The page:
The UPFA is teaming up with TMVP for the polls. Without Govt support the TMVP cannot exist. So the TMVP has no choice but to accept UPFA as an electoral partner to gain legitimacy. So even there given that TMVP will sweep the polls the govt is going to have full control. A self-serving election for the Government this will be.

  • Jeyam

    This election is final journey for TMVP . government is trying to show the world how they established the “Democracy ” In future TMVP is going to give more headache to government. This election indicate how government played the divide and rule among Tamils /Tamil Speaking people in East .

  • Michael Roberts

    For some insight into the Eastern Province situation at various points between the 1970s and 2000s see the following two books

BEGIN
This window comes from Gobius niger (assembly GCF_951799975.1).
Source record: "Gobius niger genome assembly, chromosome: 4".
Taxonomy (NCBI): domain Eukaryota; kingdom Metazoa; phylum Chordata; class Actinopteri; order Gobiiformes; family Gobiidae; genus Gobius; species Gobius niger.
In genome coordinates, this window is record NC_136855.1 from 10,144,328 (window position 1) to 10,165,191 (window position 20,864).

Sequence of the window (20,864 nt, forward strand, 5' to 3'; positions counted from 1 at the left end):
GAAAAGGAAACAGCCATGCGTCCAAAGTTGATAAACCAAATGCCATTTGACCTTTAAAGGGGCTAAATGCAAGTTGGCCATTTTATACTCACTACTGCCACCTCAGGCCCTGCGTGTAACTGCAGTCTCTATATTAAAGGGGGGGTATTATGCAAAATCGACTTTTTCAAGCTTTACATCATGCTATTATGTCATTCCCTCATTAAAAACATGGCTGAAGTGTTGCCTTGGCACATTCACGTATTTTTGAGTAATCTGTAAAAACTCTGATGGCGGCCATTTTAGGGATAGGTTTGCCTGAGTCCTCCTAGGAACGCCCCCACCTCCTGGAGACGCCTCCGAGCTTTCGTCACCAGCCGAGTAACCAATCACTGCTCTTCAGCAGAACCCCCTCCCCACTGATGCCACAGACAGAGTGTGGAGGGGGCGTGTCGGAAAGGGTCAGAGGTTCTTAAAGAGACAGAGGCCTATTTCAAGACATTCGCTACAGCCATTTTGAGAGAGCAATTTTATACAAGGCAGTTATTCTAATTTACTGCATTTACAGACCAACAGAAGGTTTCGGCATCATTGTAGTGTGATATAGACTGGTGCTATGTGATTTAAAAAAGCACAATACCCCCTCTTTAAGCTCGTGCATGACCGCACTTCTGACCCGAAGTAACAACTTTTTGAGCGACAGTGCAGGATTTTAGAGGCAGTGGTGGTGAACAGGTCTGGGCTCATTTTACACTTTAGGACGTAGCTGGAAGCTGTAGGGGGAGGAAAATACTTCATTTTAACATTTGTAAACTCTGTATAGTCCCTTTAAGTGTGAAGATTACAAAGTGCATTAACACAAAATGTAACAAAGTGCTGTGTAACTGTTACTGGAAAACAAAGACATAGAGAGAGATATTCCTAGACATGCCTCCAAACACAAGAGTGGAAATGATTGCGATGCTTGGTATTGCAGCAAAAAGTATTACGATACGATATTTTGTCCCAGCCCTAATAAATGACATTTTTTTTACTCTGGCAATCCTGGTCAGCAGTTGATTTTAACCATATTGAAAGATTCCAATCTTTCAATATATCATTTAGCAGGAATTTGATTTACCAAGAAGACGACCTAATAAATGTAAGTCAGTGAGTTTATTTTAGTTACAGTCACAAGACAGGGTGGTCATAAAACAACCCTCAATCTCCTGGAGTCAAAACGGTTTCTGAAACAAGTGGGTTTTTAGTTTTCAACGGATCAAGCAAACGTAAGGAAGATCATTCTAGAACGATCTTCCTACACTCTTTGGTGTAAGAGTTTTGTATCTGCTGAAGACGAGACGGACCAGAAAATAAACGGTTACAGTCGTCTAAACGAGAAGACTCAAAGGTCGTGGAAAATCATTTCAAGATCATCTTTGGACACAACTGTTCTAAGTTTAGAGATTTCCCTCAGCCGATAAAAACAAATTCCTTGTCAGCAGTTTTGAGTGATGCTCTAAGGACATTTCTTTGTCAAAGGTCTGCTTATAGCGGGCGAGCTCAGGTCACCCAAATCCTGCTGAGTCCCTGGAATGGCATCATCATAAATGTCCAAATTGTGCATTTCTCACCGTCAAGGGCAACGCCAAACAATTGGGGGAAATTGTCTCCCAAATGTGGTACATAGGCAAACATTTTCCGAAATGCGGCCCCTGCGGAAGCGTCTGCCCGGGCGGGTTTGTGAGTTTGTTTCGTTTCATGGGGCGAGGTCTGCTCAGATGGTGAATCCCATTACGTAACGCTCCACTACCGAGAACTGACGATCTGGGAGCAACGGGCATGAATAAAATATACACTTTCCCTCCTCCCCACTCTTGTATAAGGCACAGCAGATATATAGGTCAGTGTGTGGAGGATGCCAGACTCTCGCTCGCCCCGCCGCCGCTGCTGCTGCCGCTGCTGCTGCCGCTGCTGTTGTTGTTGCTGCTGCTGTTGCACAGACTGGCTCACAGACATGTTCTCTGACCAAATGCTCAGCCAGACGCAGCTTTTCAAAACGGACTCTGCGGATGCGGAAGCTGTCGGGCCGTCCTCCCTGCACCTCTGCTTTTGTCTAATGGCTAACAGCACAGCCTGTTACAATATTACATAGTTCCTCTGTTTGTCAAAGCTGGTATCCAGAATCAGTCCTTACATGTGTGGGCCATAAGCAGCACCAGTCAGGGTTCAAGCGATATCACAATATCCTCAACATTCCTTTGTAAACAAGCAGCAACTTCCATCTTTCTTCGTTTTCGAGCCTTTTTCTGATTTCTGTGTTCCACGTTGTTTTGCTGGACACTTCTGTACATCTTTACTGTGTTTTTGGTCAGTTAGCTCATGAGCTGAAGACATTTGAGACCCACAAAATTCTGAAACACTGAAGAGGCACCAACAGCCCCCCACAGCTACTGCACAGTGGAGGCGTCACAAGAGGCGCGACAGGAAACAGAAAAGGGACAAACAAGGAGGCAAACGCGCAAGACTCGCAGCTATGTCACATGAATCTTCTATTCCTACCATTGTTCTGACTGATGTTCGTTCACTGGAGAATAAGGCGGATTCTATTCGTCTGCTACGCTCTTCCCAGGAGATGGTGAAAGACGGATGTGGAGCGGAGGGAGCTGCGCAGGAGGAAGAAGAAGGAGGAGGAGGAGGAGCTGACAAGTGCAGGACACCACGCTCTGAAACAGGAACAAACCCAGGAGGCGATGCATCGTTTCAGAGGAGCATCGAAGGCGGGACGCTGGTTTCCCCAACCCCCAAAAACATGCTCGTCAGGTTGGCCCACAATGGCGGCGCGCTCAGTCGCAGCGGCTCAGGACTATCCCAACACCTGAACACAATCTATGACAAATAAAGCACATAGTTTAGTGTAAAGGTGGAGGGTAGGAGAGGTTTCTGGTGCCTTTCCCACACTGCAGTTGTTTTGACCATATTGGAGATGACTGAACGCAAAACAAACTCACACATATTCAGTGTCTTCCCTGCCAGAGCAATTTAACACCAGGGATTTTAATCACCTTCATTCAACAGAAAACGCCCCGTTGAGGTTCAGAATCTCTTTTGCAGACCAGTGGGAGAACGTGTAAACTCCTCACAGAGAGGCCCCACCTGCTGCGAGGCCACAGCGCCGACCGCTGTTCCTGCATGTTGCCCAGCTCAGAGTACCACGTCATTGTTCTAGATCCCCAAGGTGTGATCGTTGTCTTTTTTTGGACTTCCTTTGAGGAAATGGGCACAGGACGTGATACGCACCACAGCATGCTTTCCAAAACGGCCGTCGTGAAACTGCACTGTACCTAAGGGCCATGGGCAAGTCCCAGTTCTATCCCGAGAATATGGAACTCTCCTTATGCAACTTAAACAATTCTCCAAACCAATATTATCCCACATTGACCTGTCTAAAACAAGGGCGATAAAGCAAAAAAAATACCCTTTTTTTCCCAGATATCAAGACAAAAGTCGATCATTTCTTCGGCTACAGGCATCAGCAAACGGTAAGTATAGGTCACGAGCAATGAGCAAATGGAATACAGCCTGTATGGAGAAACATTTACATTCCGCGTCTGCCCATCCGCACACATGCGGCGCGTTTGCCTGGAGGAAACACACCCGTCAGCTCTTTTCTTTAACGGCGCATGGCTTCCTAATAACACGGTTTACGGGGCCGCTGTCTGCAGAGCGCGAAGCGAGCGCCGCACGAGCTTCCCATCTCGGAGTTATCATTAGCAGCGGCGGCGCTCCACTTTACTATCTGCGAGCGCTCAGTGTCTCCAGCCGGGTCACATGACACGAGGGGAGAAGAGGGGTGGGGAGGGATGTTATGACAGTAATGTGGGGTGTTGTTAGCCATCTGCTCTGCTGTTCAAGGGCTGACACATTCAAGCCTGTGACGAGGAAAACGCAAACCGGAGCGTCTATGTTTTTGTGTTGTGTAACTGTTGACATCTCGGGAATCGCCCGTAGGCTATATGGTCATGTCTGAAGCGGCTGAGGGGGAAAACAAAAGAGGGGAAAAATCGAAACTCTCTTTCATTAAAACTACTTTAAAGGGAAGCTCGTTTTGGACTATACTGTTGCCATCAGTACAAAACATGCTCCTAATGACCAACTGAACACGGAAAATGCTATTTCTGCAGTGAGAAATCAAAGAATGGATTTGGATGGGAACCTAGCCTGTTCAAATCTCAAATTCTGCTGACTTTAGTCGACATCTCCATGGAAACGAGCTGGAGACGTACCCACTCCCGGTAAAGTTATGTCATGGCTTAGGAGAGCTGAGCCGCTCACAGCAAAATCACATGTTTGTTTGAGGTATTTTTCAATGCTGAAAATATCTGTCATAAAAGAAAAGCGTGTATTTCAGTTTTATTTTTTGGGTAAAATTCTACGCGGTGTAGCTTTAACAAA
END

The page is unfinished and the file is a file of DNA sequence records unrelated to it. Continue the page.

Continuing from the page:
Margaret Trawick, Enemy lines. Warfare, childhood, and play in Batticaloa, (Berkeley: University of California Press, 2007).

    Mark Whitaker, Learning Politics from Sivaram, (London: Pluto Press, 2007)

    Trawick’s book is reviewed critically by another American anthropologist (non-specialist) in –a site that allows for blogs. Trawick was clearly unhappy because she has replied.

    Daya Somasundaram’s on the motivation of militants will also interest readers of groundviews. Indeed, some of you may be interested in his book Scarred Minds which is based on his work as a psychiatrist in the north from the 1980s onwards (NB: he is one of the authors associated with Broken Palmyrah).

    There are other dimensions to this site that should interest people as well.